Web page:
Tuesday, August 7, 2012

My approach to writing music

I've come to realise that over time I've created strict rules and philosophy which I follow when working on a new song. I consider these rules to be mandatory for my work and decided to share them with other people. Maybe some readers get some nuggets of information which they can integrate into their own working methods.

So here we go...


  • A bad song with great production is still a bad song.
  • The song is good when only the melody and bass are needed to extract an emotion from the listener.
  • Every song needs a hook. It doesn't matter if the music is techno or rock.
  • Start with the hook and expand from there since it's the hardest thing to get right.
  • Song has to have more than one part in it and they have to have dynamics/contrast between them.
  • A good song structure usually makes mediocre song parts sound great together.
  • Keep it minimal: use as few instruments, sounds, song parts and notes as possible.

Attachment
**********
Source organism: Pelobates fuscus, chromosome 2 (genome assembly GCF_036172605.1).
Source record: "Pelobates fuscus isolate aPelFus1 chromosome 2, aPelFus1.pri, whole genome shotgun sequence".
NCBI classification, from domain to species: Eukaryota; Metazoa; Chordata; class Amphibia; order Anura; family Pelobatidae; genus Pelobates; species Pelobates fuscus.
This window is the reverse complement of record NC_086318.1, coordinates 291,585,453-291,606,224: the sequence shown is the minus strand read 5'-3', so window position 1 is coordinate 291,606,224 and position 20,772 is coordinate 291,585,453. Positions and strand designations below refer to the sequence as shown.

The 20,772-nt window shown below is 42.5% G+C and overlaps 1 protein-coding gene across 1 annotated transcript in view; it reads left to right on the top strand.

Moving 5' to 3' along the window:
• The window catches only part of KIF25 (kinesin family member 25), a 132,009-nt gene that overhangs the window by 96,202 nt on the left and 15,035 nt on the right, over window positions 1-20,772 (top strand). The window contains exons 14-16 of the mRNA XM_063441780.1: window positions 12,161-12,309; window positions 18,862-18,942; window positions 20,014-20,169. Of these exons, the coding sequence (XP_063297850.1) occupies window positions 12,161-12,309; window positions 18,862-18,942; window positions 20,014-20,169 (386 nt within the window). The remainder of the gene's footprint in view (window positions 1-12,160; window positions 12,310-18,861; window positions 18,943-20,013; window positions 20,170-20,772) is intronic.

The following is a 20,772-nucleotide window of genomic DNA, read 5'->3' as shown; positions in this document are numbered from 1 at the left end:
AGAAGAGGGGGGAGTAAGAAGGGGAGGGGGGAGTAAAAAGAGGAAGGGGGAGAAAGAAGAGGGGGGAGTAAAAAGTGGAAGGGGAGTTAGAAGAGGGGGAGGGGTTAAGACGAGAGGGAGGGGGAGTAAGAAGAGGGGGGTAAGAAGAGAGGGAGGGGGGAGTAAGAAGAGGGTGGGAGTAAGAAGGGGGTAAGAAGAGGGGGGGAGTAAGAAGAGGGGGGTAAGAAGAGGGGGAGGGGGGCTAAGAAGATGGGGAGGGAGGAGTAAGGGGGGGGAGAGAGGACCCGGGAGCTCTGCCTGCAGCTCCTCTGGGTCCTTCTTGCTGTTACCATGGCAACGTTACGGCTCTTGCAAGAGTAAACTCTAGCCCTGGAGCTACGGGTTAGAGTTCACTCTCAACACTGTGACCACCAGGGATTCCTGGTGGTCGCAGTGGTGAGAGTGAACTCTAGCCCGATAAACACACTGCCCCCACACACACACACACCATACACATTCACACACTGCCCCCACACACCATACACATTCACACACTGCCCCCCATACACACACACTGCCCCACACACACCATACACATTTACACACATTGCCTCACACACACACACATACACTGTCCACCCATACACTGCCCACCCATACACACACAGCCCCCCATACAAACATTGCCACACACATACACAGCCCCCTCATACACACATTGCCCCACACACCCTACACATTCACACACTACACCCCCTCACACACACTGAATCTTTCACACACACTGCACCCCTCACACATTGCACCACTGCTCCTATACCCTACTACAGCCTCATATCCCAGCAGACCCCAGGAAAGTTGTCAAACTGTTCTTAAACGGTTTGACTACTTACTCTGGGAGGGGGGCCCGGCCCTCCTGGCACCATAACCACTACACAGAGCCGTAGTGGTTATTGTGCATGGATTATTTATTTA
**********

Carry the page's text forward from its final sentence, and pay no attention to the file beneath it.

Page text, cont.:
• Every instrument and sound effect has to have a clear purpose in your arrangement.
  • Finish your song before you start the next one. Otherwise you'll run out of time and creativity and get nothing done.
  • When you bring in another instrument in the song, always bring in or drop out at least a second one also: otherwise the overall change is too small and boring.


  • The most important part of mixing is the arrangement. If the mix sounds overcrowded: adjust the arrangement.
  • To fill a space in the frequency spectrum, first see if you can tweak an existing instrument to do the job instead of adding a new one.
  • Shit in, shit out. There is no "fixing it in the mix". Get it right at the source.
  • Keep it minimal: the less processing your sounds have, the better they usually sound.
  • Use as little reverb as possible: substitute it with delay to keep the mix clean.
  • If every sound is in the background, nothing is in the background.
  • To create the feeling of space, keep most of the instruments dry and add delay/reverb on only one or two instruments.
  • Produce and mix your song on different days.

1 comment:

  1. 100% agree with this. The hardest part is finishing a song before moving onto the next.